Prepare For Stricter Capital Rules: The Basel Endgame Is Nigh (Law360)

Partners Jonathan Gould and Joshua Sterling and of counsel Nathan Brownback explain in Law360 how implementation of the final Basel III revisions to U.S. capital requirements will have a significant impact on how banks structure their businesses and balance sheets.

U.S. implementation of the Basel III "endgame" revisions to U.S. capital requirements—in whatever form the rules are ultimately finalized—is sure to have a significant impact on how banks structure their businesses and balance sheets to meet new and amended capital requirements.

In congressional testimony on March 28, Michael Barr, the Federal Reserve Board's vice chair for supervision, in response to a question, said, "I think it's important for us to strengthen capital and liquidity rules. We're working on strengthening them as part of our [Basel III] reforms and our holistic reform of capital, and I think we need to move forward with that."

The bottom line? New capital requirements will be proposed soon, likely this year. And especially in light of the recent bank failures in the U.S. and abroad, they are likely to strengthen, not merely rationalize or standardize, bank capital requirements.

If and when finalized, these capital rules are likely to require banks to make significant efforts to comply and to impose real changes on how financial institutions make decisions.

In particular, adoption of Fundamental Review of the Trading Book requirements is likely to require banks to take significant compliance steps. At this early stage, before a proposal from the U.S. regulators, banks should begin to consider how recent concerns about interest rate risk management may affect regulatory thinking, how the FRTB might function, and what their potential responses to a rulemaking would be.

As former regulators who adopted and supervised the implementation of capital requirements for financial institutions, we can attest that the task ahead will be quite daunting—certainly for the supervisory agencies, but even more so for the banks themselves.

As we explain below, while this additional regulation is inevitable, that does not mean it will be a net plus for the financial system in which banks serve the broader economy.

Background: What Is Regulatory Capital?

Regulatory capital is one of the most important tools of prudential regulators. It is a measure of a bank's ability to absorb unexpected losses from credit, market, operational and other risks.

Banks are required to hold capital, such as common equity, in excess of certain numeric thresholds expressed as a percentage of the bank's total assets.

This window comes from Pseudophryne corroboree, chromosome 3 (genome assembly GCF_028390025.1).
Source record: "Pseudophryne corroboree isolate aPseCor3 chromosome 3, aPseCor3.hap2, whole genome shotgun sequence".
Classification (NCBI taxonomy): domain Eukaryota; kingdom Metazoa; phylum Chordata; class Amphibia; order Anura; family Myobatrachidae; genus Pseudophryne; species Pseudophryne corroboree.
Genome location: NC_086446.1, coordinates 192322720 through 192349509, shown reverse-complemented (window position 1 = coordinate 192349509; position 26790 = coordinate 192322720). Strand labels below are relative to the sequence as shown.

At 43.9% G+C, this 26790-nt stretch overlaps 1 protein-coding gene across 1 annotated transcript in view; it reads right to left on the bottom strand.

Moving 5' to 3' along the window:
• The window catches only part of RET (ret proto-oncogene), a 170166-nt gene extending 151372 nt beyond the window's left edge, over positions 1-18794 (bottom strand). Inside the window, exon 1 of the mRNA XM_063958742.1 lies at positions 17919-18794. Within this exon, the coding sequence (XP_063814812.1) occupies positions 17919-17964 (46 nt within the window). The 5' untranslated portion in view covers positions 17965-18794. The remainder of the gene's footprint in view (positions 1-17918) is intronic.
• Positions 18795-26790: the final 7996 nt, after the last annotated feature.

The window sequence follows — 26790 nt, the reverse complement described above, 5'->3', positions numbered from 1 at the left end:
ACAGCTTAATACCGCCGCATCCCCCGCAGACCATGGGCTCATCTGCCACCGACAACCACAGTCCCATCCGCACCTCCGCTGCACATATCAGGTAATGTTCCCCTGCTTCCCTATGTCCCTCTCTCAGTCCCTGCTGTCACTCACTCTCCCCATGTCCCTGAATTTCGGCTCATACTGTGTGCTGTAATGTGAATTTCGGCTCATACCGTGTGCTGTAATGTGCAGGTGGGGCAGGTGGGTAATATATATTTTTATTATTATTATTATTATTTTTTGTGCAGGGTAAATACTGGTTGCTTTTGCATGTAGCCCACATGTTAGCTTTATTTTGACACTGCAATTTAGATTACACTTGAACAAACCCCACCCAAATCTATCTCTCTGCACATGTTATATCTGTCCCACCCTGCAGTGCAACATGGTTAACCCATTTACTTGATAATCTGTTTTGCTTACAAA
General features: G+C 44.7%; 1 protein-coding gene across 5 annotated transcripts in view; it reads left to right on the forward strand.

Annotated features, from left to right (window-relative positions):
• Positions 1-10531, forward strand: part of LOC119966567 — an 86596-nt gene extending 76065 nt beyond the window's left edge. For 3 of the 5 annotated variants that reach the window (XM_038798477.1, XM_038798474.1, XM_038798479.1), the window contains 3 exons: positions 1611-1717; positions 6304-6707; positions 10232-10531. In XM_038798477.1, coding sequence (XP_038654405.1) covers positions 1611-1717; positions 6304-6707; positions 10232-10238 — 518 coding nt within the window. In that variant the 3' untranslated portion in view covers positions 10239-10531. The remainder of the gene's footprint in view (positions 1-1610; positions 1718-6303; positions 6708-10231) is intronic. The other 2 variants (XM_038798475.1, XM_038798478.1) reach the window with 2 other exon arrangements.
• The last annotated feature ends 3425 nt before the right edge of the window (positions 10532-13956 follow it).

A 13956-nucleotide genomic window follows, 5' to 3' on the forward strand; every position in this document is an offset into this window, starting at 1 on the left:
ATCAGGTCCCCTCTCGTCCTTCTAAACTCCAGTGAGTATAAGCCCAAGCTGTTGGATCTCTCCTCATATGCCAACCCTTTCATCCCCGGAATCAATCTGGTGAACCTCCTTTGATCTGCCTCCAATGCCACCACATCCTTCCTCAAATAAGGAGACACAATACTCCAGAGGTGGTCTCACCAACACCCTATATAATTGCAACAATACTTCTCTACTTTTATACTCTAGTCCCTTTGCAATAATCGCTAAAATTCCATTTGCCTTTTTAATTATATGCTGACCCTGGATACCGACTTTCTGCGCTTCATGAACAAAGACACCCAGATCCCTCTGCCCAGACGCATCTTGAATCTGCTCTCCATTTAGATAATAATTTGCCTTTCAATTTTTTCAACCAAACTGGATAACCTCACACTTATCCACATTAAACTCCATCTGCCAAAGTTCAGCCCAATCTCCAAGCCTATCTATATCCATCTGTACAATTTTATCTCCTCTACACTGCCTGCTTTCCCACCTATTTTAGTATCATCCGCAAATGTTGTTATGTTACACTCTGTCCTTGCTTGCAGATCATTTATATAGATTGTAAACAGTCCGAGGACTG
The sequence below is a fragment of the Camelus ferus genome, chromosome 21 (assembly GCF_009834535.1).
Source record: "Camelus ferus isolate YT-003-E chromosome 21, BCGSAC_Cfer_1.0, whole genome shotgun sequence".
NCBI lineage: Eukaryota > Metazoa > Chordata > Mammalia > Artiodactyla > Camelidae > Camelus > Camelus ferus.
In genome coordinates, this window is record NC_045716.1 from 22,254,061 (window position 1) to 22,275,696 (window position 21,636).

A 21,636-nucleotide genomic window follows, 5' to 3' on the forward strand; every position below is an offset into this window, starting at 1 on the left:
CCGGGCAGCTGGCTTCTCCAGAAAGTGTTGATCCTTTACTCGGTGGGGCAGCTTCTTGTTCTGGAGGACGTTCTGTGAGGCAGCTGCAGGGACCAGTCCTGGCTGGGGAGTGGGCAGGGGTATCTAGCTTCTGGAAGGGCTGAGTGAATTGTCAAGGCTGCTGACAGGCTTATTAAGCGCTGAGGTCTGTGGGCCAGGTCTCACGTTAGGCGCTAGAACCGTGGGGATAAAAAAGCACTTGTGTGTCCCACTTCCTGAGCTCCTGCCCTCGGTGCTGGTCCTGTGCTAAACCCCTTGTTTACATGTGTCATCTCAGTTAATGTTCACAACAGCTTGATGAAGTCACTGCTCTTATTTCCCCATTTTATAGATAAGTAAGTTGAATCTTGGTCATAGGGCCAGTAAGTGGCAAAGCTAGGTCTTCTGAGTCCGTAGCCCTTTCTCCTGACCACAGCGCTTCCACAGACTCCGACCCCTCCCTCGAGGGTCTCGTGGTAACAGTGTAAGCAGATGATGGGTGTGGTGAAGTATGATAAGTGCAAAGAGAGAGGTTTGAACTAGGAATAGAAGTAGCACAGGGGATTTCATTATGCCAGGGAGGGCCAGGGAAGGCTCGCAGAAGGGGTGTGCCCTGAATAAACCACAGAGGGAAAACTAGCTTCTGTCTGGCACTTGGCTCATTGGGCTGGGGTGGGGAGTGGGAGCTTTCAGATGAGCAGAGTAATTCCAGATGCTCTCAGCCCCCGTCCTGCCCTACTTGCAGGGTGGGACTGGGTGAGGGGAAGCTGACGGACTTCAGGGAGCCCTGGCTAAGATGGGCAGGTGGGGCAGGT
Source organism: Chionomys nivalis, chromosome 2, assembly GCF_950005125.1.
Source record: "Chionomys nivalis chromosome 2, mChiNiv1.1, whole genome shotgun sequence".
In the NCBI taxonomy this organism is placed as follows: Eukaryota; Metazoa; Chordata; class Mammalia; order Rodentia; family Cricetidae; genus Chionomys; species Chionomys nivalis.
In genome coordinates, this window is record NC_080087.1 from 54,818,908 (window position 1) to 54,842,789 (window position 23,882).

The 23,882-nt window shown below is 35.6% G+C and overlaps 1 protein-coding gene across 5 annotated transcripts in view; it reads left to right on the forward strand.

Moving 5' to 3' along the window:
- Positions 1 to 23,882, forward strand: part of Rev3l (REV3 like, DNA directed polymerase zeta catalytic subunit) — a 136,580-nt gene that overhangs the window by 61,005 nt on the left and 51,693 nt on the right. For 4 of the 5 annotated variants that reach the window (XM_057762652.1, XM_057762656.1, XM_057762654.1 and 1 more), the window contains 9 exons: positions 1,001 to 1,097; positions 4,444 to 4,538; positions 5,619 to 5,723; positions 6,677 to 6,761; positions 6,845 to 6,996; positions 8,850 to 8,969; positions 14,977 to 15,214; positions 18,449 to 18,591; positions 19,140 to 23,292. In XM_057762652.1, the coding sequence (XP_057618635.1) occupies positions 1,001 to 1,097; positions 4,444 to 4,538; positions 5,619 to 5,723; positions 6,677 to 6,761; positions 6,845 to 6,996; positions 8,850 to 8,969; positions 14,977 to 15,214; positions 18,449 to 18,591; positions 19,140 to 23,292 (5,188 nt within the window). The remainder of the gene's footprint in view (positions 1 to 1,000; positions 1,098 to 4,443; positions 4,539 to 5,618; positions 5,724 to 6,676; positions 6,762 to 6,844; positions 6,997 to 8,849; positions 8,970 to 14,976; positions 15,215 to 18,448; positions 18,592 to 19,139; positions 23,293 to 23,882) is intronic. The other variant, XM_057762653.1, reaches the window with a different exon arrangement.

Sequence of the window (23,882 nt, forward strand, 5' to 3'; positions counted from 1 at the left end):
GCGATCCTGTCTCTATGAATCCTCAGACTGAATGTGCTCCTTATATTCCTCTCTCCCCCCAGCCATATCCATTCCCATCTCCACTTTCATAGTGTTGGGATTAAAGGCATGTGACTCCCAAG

Banks must meet capital thresholds based on total assets, like leverage requirements, as well as based on risk-weighted assets. In the latter case, asset classes are assigned certain risk weights to reflect the relative risk associated with the exposure.

Risk weights can range dramatically, from 0% for certain sovereign exposures like the U.S. government, to 1,250% for certain securitization exposures. They can be assigned by regulators or calculated by complex mathematical models.

Recent Dislocation in the Banking Industry: Market Risk in Focus

The recent failures of Silicon Valley Bank and other financial institutions has raised questions about the adequacy of some banks' market risk management framework and the banking agencies' regulatory and supervisory approach to it, including its regulatory capital treatment.

One of the underlying issues that contributed to the failure of SVB was a decline in the value of its investment portfolio, which consisted in large part of long-term fixed rate bonds such as U.S. Treasury bonds. As interest rates rose, the market value of the portfolio declined, and SVB was forced to realize those losses as it sold assets at less than par value to meet deposit withdrawals.

SVB did not need to hold regulatory capital against many of the assets held in its investment portfolio, because they were direct and unconditional guarantees of the U.S. government and subject to a zero risk weight. Although these exposures had no credit risk, their market value was nevertheless subject to market risk as the Federal Reserve tightened interest rates.

The rapid collapse of SVB is already raising questions about how market risks, such as changing interest rates, affect bank financial statements and regulatory capital. This is on top of concerns that emerged among banks, corporations, funds and regulators in March 2020 regarding the potentially procyclical nature of other regulatory requirements—notably the supplemental leverage ratio, which substantially disrupted the market for Treasury securities by causing large banks to withdraw from their customary dealing role in that market.